Brian Cox won the Olivier Award twice! That's like going to the moon twice, it's that unusual. But everyone's working at it. Brian Cox saying "This is a hard one" means the world to me. Or Chris Noth expressing frustration about working on plays, it makes me feel better. They're not like, "I'm good, don't need to rehearse." It's very encouraging for someone in my position.

That's not to say that I don't feel awkward. Some days I'm not confident in my ability to walk forward. It's like my whole life has been like that: Are you going to shrink at this opportunity or rise to it?...And that's why I'm running for senator.

Do you still talk to people from high school?
Last time I did a show in Chicago, everyone from my senior class from Indiana was invited to go.

Any "look at me now" bragging?
[Laughs] No, no temptation for that. Revenge is kind of overrated. I liked everyone from my high school. Besides, I think even when I got a little bit of success, people were always most impressed with the fact that I lived in New York.

Do you ever reminisce about your glory days?
I'm very fortunate to have the success in stand-up. But if my life never had someone yelling "Hot Pockets!" at me again, it would be a good life. Being recognized in an airport is not something I crave.

You're known as the comedian who does stand-up on Hot Pockets, cake and bacon. That's quite the diet of a champion.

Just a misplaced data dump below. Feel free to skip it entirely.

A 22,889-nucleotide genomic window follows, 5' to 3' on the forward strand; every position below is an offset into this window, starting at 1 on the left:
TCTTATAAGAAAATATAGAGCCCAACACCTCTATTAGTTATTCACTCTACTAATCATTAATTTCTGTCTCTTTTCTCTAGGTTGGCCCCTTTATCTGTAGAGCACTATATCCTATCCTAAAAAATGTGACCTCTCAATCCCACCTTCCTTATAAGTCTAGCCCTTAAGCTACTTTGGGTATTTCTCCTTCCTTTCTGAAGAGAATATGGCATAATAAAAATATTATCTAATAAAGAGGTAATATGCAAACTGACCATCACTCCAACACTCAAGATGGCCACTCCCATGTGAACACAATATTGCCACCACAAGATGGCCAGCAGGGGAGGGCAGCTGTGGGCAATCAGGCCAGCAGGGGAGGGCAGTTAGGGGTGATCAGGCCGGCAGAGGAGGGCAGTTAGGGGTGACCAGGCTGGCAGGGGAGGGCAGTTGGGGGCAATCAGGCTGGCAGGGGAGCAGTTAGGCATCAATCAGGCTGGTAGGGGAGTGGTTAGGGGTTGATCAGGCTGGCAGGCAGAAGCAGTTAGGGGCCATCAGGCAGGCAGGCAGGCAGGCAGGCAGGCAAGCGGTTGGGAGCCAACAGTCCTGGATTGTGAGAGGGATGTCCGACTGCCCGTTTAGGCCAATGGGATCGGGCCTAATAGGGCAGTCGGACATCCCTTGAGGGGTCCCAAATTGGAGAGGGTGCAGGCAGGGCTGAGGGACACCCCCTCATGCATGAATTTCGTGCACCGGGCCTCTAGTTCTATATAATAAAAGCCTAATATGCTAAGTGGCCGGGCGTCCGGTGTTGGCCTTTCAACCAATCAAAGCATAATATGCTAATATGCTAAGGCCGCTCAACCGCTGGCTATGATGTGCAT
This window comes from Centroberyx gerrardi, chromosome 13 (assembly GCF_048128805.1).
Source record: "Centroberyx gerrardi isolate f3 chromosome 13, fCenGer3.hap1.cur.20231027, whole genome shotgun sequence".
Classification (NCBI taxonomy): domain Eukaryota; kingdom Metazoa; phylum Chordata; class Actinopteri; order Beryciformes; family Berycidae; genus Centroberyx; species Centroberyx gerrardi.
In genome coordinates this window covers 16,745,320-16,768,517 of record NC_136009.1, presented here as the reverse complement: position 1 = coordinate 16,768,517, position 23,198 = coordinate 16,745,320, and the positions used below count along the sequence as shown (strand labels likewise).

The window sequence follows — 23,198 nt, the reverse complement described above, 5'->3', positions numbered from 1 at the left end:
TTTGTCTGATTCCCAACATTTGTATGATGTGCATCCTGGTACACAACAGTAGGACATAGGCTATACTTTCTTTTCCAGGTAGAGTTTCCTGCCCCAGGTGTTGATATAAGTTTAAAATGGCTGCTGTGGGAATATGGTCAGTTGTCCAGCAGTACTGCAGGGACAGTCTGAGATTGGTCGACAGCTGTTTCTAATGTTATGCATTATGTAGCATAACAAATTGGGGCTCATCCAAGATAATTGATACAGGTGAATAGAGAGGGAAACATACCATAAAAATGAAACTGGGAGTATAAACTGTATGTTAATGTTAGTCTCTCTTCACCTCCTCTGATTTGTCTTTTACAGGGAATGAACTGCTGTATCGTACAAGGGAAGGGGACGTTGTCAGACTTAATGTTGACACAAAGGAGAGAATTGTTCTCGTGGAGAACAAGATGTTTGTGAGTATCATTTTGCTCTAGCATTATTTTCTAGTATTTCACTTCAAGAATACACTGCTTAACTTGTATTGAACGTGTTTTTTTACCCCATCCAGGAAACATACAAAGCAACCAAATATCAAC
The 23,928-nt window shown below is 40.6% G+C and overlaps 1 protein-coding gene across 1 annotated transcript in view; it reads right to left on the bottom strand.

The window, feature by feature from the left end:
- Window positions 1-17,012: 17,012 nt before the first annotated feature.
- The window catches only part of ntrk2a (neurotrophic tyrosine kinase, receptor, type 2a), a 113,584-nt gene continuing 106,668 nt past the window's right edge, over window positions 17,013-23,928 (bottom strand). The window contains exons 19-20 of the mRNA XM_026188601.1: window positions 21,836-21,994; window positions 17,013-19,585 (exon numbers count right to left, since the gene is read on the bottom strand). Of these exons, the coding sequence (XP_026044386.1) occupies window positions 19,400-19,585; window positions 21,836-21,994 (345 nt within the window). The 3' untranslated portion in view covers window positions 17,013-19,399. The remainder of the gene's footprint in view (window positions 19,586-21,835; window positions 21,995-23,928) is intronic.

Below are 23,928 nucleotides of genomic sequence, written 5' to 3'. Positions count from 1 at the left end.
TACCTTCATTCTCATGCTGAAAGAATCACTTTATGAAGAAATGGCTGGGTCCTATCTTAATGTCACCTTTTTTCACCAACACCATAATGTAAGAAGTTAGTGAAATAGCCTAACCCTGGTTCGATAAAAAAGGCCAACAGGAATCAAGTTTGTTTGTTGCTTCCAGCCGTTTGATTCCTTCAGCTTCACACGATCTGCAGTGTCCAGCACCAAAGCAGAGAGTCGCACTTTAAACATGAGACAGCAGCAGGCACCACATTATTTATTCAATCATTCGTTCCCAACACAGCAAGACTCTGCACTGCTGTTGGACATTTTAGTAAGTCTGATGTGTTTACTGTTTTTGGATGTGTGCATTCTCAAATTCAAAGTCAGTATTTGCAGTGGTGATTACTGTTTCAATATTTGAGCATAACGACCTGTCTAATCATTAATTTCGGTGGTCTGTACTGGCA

It comes in useful at a restaurant, since chefs know me. They have so much prep time that they listen to comedy. If you're talking about food, it's a natural communication with the foodies.

The foodies who enjoy Hot Pockets?
Exactly.

In the press materials for your movie that just screened at Sundance, Salvation Boulevard, your character is described as the "doughy henchman." Is that how the role was pitched to you?
"Character actor" is code for ugly, right? There's a certain kind of reality in stand-up. You find out a lot about yourself. It can be cruel, but there's a kind of redeeming quality to awareness and knowledge.

In stand-up you find out these things. I'm under no illusion that I'm in great shape. I'm under no illusion that I have a normal-size head. I'm under no illusion that I have the ideal pigmentation level.

Are you ever surprised at how people perceive you?
People assume that I'm a lot more outgoing than I am. Not to say that I'm never like that—at the very least, I'm polite. But there's this cliche that comedians are on 24/7.

How Midwestern is that, "At least I'm polite"?
Yeah. But some of the most polite people I know are from New Jersey and Long Island. It really doesn't matter where you're from! ...And that's why I'm running for senator.

Okay, last question. What's the one word you hope is applied to your performance when the play is reviewed?
Bravery.

Do you feel brave?
Yeah. I definitely feel brave. This process—there's a concentration and a bravery that I underestimated. It's really exciting because it's really appealing.

So you'll wrap up with "bravery," huh? Very inspiring.
And that's why I'm running for senator.

That Championship Season is on Broadway now.